Although workforce law may be a complex and rapidly evolving topic, no HR professional can afford to ignore it.

According to 2015 research from specialty insurer Hiscox, nearly 12% of small and medium businesses based in the US will find themselves on the wrong side of labor laws. Also, tougher labor laws in certain states make it 66% more likely that a business will need to settle the matter in court.

For smaller businesses especially, employment legislation issues can be financially devastating. For companies with 500 employees or fewer, the median judgment is approximately $200,000 for lawsuits that reach the courts.
Here are three ways to ensure you’re creating HR practices that reflect employment rights legislation and protect employees from discriminatory and unfair treatment in the workplace.

  1. Perform a job analysis

While job analysis alone doesn’t offer absolute protection, it is a key part of designing HR systems that can stand up to legal challenges. A strong job analysis process enables you to recruit, assess, develop, and even discipline or fire employees based on their job performance and nothing else—not their family status, religion, sexual orientation, disability, or any other criteria excluded by employment rights legislation.

The job analysis process involves gathering information about the duties and requirements of the job by:

  • Interviewing the relevant employees and supervisors.
  • Observing and analyzing job tasks.
  • Collecting data from O*NET and other occupational databases.

These job analysis methods will create and maintain job descriptions that are detailed, accurate, and legally defensible.

  1. Document the hiring process

Remember that your organization can be sued by the people you DON’T hire as well as by employees.

In one recent case involving the BNSF Railway Co., a candidate revealed during a job interview that he had sued his previous employer—another railway company—for wrongful dismissal. BNSF didn’t hire this candidate, and the man sued, claiming he was denied the job because of his previous legal action and not because he didn’t meet the qualifications.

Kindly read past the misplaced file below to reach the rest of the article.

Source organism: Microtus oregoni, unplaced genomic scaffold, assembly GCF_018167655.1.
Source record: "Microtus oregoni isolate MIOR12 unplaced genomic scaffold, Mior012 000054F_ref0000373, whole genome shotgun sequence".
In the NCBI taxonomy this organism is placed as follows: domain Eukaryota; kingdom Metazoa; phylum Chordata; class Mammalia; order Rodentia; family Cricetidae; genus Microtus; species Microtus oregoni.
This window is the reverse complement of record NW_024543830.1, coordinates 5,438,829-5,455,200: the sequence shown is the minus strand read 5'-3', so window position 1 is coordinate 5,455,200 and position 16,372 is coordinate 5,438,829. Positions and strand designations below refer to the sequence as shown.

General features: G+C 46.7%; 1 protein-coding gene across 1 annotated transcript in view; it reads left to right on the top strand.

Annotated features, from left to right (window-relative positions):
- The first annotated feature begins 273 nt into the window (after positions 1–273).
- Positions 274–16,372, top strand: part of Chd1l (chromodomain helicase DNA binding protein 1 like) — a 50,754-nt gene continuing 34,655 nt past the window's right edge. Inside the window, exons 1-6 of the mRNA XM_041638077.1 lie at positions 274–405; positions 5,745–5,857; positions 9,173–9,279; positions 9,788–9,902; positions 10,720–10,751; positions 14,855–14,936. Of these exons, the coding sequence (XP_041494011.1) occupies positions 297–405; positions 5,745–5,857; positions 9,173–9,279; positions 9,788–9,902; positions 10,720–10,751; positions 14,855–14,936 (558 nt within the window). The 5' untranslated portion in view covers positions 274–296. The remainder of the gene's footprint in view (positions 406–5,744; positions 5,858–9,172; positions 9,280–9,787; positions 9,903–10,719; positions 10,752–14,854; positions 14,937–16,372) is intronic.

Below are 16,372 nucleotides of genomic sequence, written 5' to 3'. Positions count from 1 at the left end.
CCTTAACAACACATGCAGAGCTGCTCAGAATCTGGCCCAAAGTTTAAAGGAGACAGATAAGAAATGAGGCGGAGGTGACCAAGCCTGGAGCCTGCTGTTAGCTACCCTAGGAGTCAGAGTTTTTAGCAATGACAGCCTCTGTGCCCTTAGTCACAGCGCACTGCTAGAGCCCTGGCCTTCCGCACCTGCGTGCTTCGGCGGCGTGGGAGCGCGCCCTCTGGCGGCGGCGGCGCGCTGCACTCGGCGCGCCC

However, BNSF kept interview notes showing that the candidate was rejected because the level of experience he claimed during the interview didn’t seem accurate or trustworthy. Because the process was documented, the candidate’s lawsuit was unsuccessful.

By documenting the hiring process at every step, you can demonstrate that decisions are based on qualifications only, reducing the risk of legal consequences.

  1. Conduct regular (and honest) evaluations

No laws directly govern the employee evaluation process. However, these evaluations are a critical piece of the puzzle in ensuring your HR processes conform to labor rights law.

Conducting evaluations can protect against legal action by ensuring that:

  • Employees know when they’re underperforming.
  • Employees are given time to improve.
  • Employee dismissals are based on performance.
  • Every employee is treated in the same way.

Evaluations must also link performance to appropriate rewards and consequences. For example, if an employee receives top ratings and is subsequently fired, the organization is left open to a lawsuit. A new multimillion-dollar lawsuit launched against Yahoo by a former employee hinges, in part, on the fact that employees with excellent evaluations had been fired.

Employment legislation poses a major HR challenge; it’s complex, changes quickly, and varies widely between states. However, many issues related to work regulations can be avoided by including these three practices outlined above in your HR toolkit. With thorough job analyses and consistent, well-documented hiring and evaluation processes in place, you can protect your company against some of the most common labor-rights law issues.

Click here to discover our Slideshare Presentation and learn more about the requirements and best practices in performing a job analysis, understanding labor laws and their impact on recruitment!

Kelly Painter

Kelly Painter is the Vice President of Sales of eSkill Corporation. She has over 12 years of experience working in talent management. Kelly has a broad background in scoping talent solutions, implementation planning, delivery of services, and strategic planning on behalf of her clients. As a talent management solution provider, she has delivered real business results to her customers, while leading and developing a high-performing team of sales and service professionals.

3 Comments

  • Avatar Mila I. says:

    The press presents only the big companies that are involved in legal disputes with employees who felt discriminated against. But never think smaller business are not affected by such acts. Don’t think it won’t happen to you because you aren’t working for one of the top 1,000 companies. 

  • Avatar Cora S. says:

    Great advice! Some think the laws are made to protect the employees only, but respecting them also helps companies avoid disgruntled employees or candidates. It is not easy to put all the practices into place, but once it’s done, your business will be better protected. 

  • Avatar Delaney says:

    Discrimination is present everywhere. It may be more obvious in workplaces because those affected by it can fight back with the help of the law. HR leaders need to make sure they have practices and policies in place that ensure fair treatment. They also need to communicate with unhappy employees and stop bad actions from continuing. 

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